Scuba diver has cleaned Lake Tahoe post-fireworks for over 30 years
As beach cleanups go on along Tahoe’s shoreline following the Fourth of July festivities, down below the lake’s surface a scuba diver is busy cleaning up another mess.
Neal Melton has been hired to clean up underwater after fireworks displays on the South Shore for over 30 years, starting back when Harrah’s put on the event, then Lake Tahoe Visitors Authority and now Tahoe Douglas Visitors Authority.
“The first time that I cleaned up the fireworks we had 28 dives on the location,” said Melton, who estimates each dive lasts for roughly an hour. “When I first started I had people helping me do it, but now I’ve got it down basically to an art.”
This year it took Melton just eight dives in the waters near Edgewood Tahoe.
In addition to debris from the fireworks, which are set off from barges in the lake, Melton said the number one thing he finds is beer bottles.
Unlike on the beaches where pieces of plastic and cigarette butts are the top two types of litter cleaned up by volunteers, Melton said he rarely sees any plastic underwater.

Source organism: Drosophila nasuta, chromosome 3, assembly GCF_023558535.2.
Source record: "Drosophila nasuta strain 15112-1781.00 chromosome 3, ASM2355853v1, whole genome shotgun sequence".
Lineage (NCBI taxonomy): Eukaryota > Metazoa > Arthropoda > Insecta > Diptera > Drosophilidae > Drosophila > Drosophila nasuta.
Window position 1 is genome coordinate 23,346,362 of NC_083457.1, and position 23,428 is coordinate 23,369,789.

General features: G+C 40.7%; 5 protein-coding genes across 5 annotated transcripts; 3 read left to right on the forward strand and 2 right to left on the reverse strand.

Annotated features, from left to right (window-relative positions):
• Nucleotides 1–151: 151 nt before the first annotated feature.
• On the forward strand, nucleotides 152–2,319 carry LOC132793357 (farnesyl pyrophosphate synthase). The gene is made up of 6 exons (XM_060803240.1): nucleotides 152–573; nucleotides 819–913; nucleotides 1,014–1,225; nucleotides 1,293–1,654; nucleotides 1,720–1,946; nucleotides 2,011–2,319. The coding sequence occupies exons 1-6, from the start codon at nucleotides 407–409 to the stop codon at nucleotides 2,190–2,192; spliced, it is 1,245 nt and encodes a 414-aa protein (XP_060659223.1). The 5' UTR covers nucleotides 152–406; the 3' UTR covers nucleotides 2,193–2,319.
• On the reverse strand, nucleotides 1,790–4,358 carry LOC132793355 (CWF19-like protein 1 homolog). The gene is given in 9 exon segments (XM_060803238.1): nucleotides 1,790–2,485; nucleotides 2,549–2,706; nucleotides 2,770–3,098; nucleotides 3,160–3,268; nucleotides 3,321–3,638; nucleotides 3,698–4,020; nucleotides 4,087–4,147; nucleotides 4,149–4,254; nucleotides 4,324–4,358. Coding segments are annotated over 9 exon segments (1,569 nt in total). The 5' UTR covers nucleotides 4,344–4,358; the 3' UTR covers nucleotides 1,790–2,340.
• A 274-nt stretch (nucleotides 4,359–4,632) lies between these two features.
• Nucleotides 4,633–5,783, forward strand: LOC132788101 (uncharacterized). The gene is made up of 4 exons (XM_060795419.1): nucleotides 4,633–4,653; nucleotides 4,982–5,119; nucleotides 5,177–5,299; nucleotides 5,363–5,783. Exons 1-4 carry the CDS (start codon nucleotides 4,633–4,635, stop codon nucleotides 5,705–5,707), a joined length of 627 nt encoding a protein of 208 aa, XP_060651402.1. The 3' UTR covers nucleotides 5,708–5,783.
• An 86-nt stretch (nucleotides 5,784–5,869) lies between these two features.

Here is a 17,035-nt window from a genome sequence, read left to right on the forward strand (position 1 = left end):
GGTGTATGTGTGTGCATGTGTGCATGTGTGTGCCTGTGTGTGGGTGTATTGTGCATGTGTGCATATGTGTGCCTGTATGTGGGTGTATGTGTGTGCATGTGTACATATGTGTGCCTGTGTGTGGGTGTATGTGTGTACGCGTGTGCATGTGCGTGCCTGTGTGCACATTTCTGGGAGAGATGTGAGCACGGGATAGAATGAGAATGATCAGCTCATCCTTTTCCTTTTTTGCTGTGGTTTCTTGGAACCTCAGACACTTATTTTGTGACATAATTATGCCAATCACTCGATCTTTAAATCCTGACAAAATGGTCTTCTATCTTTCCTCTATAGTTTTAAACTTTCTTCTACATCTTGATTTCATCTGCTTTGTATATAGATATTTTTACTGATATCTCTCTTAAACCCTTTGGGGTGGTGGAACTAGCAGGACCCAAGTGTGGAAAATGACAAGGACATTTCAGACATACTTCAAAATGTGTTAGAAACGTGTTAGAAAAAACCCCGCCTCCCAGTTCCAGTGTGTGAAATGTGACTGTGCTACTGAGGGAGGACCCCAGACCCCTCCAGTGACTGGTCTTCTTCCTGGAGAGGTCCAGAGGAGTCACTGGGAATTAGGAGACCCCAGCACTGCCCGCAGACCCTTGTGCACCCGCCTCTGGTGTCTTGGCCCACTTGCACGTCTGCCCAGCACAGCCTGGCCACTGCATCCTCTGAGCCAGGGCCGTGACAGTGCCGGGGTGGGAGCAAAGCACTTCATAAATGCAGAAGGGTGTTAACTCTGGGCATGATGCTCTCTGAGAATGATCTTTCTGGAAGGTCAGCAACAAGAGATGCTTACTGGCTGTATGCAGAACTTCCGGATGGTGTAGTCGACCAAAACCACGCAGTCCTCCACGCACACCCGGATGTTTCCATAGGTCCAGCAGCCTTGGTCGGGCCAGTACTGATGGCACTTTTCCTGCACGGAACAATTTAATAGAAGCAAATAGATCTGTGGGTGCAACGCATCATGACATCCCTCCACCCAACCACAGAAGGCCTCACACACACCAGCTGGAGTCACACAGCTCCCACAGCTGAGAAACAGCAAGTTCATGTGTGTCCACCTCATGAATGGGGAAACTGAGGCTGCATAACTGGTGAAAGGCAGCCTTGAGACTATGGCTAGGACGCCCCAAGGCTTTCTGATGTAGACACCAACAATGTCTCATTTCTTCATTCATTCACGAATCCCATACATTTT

“The most unique thing I’ve ever found underwater was a boat life jacket,” said Melton.
Melton has been diving since he was 18-years-old and lived near Laguna Beach. Inspired by the movie “Sea Hunt” and ocean explorer Jacques Cousteau, he spent his youth hanging around the dive shop waiting until he was old enough to take his first plunge.
After that, he was hooked. To date Melton’s dived in Florida, Fiji, Mexico, Bonaire, the ABC islands near Venezuela, and Honduras.
In 1976 he moved to Lake Tahoe and started diving right away.
“Cave Rock was my first time. The water temperature was about 42 degrees. Just freezing,” said Melton.
He became fascinated with how the lake was formed.
“Crustal plates shifting, volcanic action and glacial action,” he explained. “I can dive by D.L. Bliss State Park and there is a granite wall going down 1,000 feet. The sunlight has these streams coming on down, and you can see mackinaw and rainbows and Mysis shrimp. It’s just spectacular.”
He spent 21 years as a dive instructor here on the South Shore, and during that time he dove down into Tahoe’s cold waters anywhere from 300 to 400 times a year.
“Every time you go underneath it’s a different experience,” said Melton. “Basically there is no sound besides your bubbles. It’s almost hypnotic in a way. You can go underneath the water, and you might have been a little stressed out, but you come back on up and you’re a different person.”
Though Melton doesn’t dive nearly as much as he used to, he can’t picture himself stopping anytime soon.
“I’ve liked it from the beginning, and I still like it now,” said Melton. “You can talk to any diver and they will say it’s one of the best things to do.”
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